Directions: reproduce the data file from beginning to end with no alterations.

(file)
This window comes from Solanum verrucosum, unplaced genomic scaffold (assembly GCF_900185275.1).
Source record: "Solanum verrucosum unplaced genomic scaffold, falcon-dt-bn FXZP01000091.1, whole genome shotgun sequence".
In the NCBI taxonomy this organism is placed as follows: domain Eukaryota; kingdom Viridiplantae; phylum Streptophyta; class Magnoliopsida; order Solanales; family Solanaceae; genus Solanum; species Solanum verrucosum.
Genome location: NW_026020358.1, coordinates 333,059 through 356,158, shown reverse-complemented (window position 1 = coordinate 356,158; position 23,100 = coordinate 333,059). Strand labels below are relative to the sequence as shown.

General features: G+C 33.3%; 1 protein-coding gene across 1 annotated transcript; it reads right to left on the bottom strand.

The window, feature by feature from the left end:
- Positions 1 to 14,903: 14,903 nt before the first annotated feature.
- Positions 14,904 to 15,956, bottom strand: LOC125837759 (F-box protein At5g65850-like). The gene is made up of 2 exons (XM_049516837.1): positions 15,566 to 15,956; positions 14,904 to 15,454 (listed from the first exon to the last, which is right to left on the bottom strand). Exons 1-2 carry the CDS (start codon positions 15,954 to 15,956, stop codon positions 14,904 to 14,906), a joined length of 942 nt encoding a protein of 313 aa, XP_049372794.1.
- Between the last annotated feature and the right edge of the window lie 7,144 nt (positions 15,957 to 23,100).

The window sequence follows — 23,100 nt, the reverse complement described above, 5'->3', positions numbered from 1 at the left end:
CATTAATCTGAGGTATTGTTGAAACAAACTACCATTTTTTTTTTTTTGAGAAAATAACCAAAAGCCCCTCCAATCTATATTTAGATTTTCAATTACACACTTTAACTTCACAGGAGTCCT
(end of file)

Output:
This window comes from Solanum verrucosum, unplaced genomic scaffold (assembly GCF_900185275.1).
Source record: "Solanum verrucosum unplaced genomic scaffold, falcon-dt-bn FXZP01000091.1, whole genome shotgun sequence".
In the NCBI taxonomy this organism is placed as follows: domain Eukaryota; kingdom Viridiplantae; phylum Streptophyta; class Magnoliopsida; order Solanales; family Solanaceae; genus Solanum; species Solanum verrucosum.
Genome location: NW_026020358.1, coordinates 333,059 through 356,158, shown reverse-complemented (window position 1 = coordinate 356,158; position 23,100 = coordinate 333,059). Strand labels below are relative to the sequence as shown.

General features: G+C 33.3%; 1 protein-coding gene across 1 annotated transcript; it reads right to left on the bottom strand.

The window, feature by feature from the left end:
- Positions 1 to 14,903: 14,903 nt before the first annotated feature.
- Positions 14,904 to 15,956, bottom strand: LOC125837759 (F-box protein At5g65850-like). The gene is made up of 2 exons (XM_049516837.1): positions 15,566 to 15,956; positions 14,904 to 15,454 (listed from the first exon to the last, which is right to left on the bottom strand). Exons 1-2 carry the CDS (start codon positions 15,954 to 15,956, stop codon positions 14,904 to 14,906), a joined length of 942 nt encoding a protein of 313 aa, XP_049372794.1.
- Between the last annotated feature and the right edge of the window lie 7,144 nt (positions 15,957 to 23,100).

The window sequence follows — 23,100 nt, the reverse complement described above, 5'->3', positions numbered from 1 at the left end:
CATTAATCTGAGGTATTGTTGAAACAAACTACCATTTTTTTTTTTTTGAGAAAATAACCAAAAGCCCCTCCAATCTATATTTAGATTTTCAATTACACACTTTAACTTCACAGGAGTCCT